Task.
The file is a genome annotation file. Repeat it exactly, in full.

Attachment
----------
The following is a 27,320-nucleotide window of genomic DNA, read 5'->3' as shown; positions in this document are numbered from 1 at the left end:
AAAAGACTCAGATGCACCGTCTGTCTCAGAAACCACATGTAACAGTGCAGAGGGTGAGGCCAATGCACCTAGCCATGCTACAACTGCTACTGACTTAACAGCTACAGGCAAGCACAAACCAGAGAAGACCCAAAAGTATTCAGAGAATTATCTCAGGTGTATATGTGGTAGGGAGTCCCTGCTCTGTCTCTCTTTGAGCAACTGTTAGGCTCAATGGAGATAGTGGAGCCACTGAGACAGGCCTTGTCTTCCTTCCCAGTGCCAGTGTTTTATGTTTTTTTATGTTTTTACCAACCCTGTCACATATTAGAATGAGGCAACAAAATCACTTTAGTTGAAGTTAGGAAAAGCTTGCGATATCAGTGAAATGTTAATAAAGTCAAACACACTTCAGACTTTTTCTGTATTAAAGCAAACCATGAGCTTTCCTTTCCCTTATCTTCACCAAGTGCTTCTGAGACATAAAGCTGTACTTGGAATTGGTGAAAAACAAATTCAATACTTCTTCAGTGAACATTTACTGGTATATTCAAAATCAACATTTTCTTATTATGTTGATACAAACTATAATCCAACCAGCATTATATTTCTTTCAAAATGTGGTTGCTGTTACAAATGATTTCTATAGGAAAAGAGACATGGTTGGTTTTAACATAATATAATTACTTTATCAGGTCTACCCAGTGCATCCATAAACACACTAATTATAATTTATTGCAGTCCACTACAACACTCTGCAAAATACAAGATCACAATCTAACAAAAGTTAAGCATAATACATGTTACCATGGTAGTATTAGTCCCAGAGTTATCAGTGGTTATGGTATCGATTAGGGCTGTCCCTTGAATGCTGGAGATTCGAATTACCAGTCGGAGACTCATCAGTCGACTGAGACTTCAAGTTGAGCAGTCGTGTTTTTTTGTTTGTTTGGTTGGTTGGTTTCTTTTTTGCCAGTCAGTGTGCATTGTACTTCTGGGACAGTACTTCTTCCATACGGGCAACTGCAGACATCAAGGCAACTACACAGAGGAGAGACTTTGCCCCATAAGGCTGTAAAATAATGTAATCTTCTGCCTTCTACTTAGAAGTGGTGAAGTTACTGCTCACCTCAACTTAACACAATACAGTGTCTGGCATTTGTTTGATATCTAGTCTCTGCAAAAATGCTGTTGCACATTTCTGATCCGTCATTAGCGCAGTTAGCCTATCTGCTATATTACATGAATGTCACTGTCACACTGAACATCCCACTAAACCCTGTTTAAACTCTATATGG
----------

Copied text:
The following is a 27,320-nucleotide window of genomic DNA, read 5'->3' as shown; positions in this document are numbered from 1 at the left end:
AAAAGACTCAGATGCACCGTCTGTCTCAGAAACCACATGTAACAGTGCAGAGGGTGAGGCCAATGCACCTAGCCATGCTACAACTGCTACTGACTTAACAGCTACAGGCAAGCACAAACCAGAGAAGACCCAAAAGTATTCAGAGAATTATCTCAGGTGTATATGTGGTAGGGAGTCCCTGCTCTGTCTCTCTTTGAGCAACTGTTAGGCTCAATGGAGATAGTGGAGCCACTGAGACAGGCCTTGTCTTCCTTCCCAGTGCCAGTGTTTTATGTTTTTTTATGTTTTTACCAACCCTGTCACATATTAGAATGAGGCAACAAAATCACTTTAGTTGAAGTTAGGAAAAGCTTGCGATATCAGTGAAATGTTAATAAAGTCAAACACACTTCAGACTTTTTCTGTATTAAAGCAAACCATGAGCTTTCCTTTCCCTTATCTTCACCAAGTGCTTCTGAGACATAAAGCTGTACTTGGAATTGGTGAAAAACAAATTCAATACTTCTTCAGTGAACATTTACTGGTATATTCAAAATCAACATTTTCTTATTATGTTGATACAAACTATAATCCAACCAGCATTATATTTCTTTCAAAATGTGGTTGCTGTTACAAATGATTTCTATAGGAAAAGAGACATGGTTGGTTTTAACATAATATAATTACTTTATCAGGTCTACCCAGTGCATCCATAAACACACTAATTATAATTTATTGCAGTCCACTACAACACTCTGCAAAATACAAGATCACAATCTAACAAAAGTTAAGCATAATACATGTTACCATGGTAGTATTAGTCCCAGAGTTATCAGTGGTTATGGTATCGATTAGGGCTGTCCCTTGAATGCTGGAGATTCGAATTACCAGTCGGAGACTCATCAGTCGACTGAGACTTCAAGTTGAGCAGTCGTGTTTTTTTGTTTGTTTGGTTGGTTGGTTTCTTTTTTGCCAGTCAGTGTGCATTGTACTTCTGGGACAGTACTTCTTCCATACGGGCAACTGCAGACATCAAGGCAACTACACAGAGGAGAGACTTTGCCCCATAAGGCTGTAAAATAATGTAATCTTCTGCCTTCTACTTAGAAGTGGTGAAGTTACTGCTCACCTCAACTTAACACAATACAGTGTCTGGCATTTGTTTGATATCTAGTCTCTGCAAAAATGCTGTTGCACATTTCTGATCCGTCATTAGCGCAGTTAGCCTATCTGCTATATTACATGAATGTCACTGTCACACTGAACATCCCACTAAACCCTGTTTAAACTCTATATGG